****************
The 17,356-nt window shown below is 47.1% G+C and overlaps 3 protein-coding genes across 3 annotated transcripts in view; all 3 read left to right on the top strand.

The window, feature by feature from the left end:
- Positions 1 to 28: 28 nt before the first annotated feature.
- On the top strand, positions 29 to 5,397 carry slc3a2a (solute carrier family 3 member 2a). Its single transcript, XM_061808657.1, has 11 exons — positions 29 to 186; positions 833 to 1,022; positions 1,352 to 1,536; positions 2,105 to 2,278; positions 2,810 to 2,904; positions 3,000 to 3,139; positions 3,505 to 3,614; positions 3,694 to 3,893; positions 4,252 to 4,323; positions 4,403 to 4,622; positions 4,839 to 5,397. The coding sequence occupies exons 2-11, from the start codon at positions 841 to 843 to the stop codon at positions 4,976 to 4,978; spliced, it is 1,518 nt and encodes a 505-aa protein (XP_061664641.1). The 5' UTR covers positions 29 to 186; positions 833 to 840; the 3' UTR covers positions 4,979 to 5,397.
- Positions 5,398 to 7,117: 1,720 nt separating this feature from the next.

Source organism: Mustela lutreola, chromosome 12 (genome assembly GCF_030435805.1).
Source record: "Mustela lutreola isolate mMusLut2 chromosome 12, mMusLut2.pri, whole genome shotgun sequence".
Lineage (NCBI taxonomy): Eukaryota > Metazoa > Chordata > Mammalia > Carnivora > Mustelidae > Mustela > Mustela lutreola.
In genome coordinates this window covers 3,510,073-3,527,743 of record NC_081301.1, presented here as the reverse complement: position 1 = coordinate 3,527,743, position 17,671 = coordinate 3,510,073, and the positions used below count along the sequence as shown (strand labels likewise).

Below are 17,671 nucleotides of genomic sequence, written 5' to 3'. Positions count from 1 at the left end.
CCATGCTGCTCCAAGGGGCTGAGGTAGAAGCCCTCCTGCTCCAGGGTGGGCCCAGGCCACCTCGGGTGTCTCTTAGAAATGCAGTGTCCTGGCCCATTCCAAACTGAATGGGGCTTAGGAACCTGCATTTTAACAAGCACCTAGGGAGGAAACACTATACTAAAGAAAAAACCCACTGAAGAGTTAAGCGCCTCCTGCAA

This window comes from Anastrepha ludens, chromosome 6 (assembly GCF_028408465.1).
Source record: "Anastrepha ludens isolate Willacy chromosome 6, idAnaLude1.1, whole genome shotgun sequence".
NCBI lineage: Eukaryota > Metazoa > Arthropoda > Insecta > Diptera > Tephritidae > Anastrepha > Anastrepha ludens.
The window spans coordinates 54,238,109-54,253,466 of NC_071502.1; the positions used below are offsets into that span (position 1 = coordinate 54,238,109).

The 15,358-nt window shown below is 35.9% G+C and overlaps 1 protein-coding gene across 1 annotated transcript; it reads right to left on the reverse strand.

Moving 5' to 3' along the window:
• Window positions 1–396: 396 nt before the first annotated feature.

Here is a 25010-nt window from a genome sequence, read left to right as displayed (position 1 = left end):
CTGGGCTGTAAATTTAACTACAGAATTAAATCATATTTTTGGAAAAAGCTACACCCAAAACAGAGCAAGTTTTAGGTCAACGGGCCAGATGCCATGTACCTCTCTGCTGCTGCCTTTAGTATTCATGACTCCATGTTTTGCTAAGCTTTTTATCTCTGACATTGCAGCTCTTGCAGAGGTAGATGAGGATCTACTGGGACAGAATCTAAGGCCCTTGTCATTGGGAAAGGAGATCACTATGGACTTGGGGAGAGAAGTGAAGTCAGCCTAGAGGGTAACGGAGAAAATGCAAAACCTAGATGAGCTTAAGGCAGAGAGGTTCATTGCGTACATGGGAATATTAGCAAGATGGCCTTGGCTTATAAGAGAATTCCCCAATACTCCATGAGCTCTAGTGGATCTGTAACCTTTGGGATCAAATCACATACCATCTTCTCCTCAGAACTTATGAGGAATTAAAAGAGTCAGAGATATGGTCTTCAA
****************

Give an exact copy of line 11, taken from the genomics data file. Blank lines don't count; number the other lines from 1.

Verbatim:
CCATGCTGCTCCAAGGGGCTGAGGTAGAAGCCCTCCTGCTCCAGGGTGGGCCCAGGCCACCTCGGGTGTCTCTTAGAAATGCAGTGTCCTGGCCCATTCCAAACTGAATGGGGCTTAGGAACCTGCATTTTAACAAGCACCTAGGGAGGAAACACTATACTAAAGAAAAAACCCACTGAAGAGTTAAGCGCCTCCTGCAA